Word Origins Quiz
The first of these two words comes from Late Latin. Its roots meant "to threaten forward" and the word meant to "drive animals ahead." In the 16th century, in Middle French, the word evolved to mean a "leisurely stroll" or "a place for a walk." By the 18th century, it also referred to a walkway by the ocean. In the late 19th century this word, and a shortened version of it, became associated with dances and dancing positions.
The shortened version of this word and the formal school dance it represents, can be traced to a 19th century Ivy League annual tradition called “presentation week,” during which formal dress and dancing was accompanied a concert and other activities.
Read a New York Times 1865 story about "Presentation Week" at Yale College here
Phrase & Word Origins Quiz May 2020
In the late 1800s, this term was used to describe a sports referee. That term led to a metaphorical phrase meaning to "reveal a wrong doing." The original term itself now refers to the person exposing a crime or misdeed. Can you guess the phrase and the word?
Word Origins Quiz April 2020
In 1920, writer Karel Čapek debuted a play called R.U.R. about machines that performed difficult, dull or dangerous work for people. Čapek got the name for these machines from his brother Josef whose inspiration was a Czech work meaning "servitude" or "forced labor."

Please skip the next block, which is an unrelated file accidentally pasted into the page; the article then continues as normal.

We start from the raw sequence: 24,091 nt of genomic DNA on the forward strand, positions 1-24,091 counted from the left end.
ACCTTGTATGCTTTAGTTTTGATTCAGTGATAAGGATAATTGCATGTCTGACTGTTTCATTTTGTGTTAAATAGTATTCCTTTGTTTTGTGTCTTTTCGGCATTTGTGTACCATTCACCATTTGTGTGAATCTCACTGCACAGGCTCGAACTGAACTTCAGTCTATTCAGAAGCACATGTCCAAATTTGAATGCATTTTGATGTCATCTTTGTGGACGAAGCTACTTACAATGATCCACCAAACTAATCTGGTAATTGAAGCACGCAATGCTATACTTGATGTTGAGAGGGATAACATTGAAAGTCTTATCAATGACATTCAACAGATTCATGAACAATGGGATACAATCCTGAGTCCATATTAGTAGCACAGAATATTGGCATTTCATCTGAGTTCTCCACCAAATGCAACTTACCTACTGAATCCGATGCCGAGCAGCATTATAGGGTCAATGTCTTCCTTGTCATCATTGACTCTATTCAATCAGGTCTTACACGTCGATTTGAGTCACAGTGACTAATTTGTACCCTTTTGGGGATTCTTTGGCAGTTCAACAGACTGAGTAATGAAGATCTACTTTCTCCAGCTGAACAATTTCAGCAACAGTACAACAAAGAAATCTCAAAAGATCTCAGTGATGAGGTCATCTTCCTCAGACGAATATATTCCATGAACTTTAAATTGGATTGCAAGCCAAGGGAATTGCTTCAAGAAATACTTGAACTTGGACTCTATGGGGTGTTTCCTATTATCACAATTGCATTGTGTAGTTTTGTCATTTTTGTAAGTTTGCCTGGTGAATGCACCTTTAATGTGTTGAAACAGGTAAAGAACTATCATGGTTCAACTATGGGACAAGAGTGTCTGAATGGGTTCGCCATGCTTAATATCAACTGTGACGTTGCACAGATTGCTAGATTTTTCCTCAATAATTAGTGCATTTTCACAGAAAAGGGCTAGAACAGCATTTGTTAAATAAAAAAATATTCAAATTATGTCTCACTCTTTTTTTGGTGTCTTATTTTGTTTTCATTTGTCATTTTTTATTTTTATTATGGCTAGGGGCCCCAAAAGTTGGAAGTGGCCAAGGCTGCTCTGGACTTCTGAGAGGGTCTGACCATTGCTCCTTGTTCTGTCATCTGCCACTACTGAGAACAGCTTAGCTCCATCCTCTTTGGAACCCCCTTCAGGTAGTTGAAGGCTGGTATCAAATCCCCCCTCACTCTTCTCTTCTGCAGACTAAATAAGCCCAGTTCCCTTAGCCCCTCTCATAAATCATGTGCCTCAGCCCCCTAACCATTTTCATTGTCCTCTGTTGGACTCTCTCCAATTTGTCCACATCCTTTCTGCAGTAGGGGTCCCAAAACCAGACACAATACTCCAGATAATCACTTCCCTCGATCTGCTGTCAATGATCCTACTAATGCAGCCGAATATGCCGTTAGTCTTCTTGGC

Read more about the answer here
Word Origins Quiz March 2020
This word is from the mid 17th century and is the combination of two Greek words meaning "all people."
Word Origins Quiz February 2020
This word derives from a Latin verb meaning "to bubble out." It originally referred to bubbling or boiling, like a pot of water. Its figurative sense of "exuberant" is first recorded 1600s.
Phrase Origins Quiz January 2020
The key word in this phrase comes from a Latin word for "stake" and also referred to a fence (a barrier made of stakes). The word "pole" comes from the same source. By the end of the 14th century, the word took on additional senses including a place where one was not allowed to go. Eventually, probably in the 1700s, this idiom took on its figurative meaning of "outside the limits of propriety."